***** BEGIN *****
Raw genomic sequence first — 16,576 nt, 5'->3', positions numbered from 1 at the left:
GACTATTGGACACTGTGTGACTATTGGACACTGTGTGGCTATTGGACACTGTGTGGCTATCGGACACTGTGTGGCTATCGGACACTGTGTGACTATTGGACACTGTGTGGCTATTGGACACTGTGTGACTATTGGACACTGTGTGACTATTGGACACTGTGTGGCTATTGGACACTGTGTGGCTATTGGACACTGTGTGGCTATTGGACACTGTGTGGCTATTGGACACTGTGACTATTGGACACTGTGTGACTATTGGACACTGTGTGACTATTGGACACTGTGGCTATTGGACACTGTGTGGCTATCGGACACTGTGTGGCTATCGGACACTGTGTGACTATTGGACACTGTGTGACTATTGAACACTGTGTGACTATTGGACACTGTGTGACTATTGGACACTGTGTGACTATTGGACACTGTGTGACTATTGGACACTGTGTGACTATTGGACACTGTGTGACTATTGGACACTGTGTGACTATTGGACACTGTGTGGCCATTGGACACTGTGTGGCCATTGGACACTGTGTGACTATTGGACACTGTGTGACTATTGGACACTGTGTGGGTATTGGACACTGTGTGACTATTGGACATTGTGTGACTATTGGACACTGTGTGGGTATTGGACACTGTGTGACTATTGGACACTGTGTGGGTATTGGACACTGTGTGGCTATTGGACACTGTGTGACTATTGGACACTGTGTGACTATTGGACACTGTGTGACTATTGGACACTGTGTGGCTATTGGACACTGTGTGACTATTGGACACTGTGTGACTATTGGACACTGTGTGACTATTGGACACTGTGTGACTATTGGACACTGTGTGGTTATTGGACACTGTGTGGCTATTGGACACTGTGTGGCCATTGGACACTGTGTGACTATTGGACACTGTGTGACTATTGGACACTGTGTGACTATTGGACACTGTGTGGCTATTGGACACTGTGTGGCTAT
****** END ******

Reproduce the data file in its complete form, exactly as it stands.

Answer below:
Raw genomic sequence first — 16,576 nt, 5'->3', positions numbered from 1 at the left:
GACTATTGGACACTGTGTGACTATTGGACACTGTGTGGCTATTGGACACTGTGTGGCTATCGGACACTGTGTGGCTATCGGACACTGTGTGACTATTGGACACTGTGTGGCTATTGGACACTGTGTGACTATTGGACACTGTGTGACTATTGGACACTGTGTGGCTATTGGACACTGTGTGGCTATTGGACACTGTGTGGCTATTGGACACTGTGTGGCTATTGGACACTGTGACTATTGGACACTGTGTGACTATTGGACACTGTGTGACTATTGGACACTGTGGCTATTGGACACTGTGTGGCTATCGGACACTGTGTGGCTATCGGACACTGTGTGACTATTGGACACTGTGTGACTATTGAACACTGTGTGACTATTGGACACTGTGTGACTATTGGACACTGTGTGACTATTGGACACTGTGTGACTATTGGACACTGTGTGACTATTGGACACTGTGTGACTATTGGACACTGTGTGACTATTGGACACTGTGTGGCCATTGGACACTGTGTGGCCATTGGACACTGTGTGACTATTGGACACTGTGTGACTATTGGACACTGTGTGGGTATTGGACACTGTGTGACTATTGGACATTGTGTGACTATTGGACACTGTGTGGGTATTGGACACTGTGTGACTATTGGACACTGTGTGGGTATTGGACACTGTGTGGCTATTGGACACTGTGTGACTATTGGACACTGTGTGACTATTGGACACTGTGTGACTATTGGACACTGTGTGGCTATTGGACACTGTGTGACTATTGGACACTGTGTGACTATTGGACACTGTGTGACTATTGGACACTGTGTGACTATTGGACACTGTGTGGTTATTGGACACTGTGTGGCTATTGGACACTGTGTGGCCATTGGACACTGTGTGACTATTGGACACTGTGTGACTATTGGACACTGTGTGACTATTGGACACTGTGTGGCTATTGGACACTGTGTGGCTAT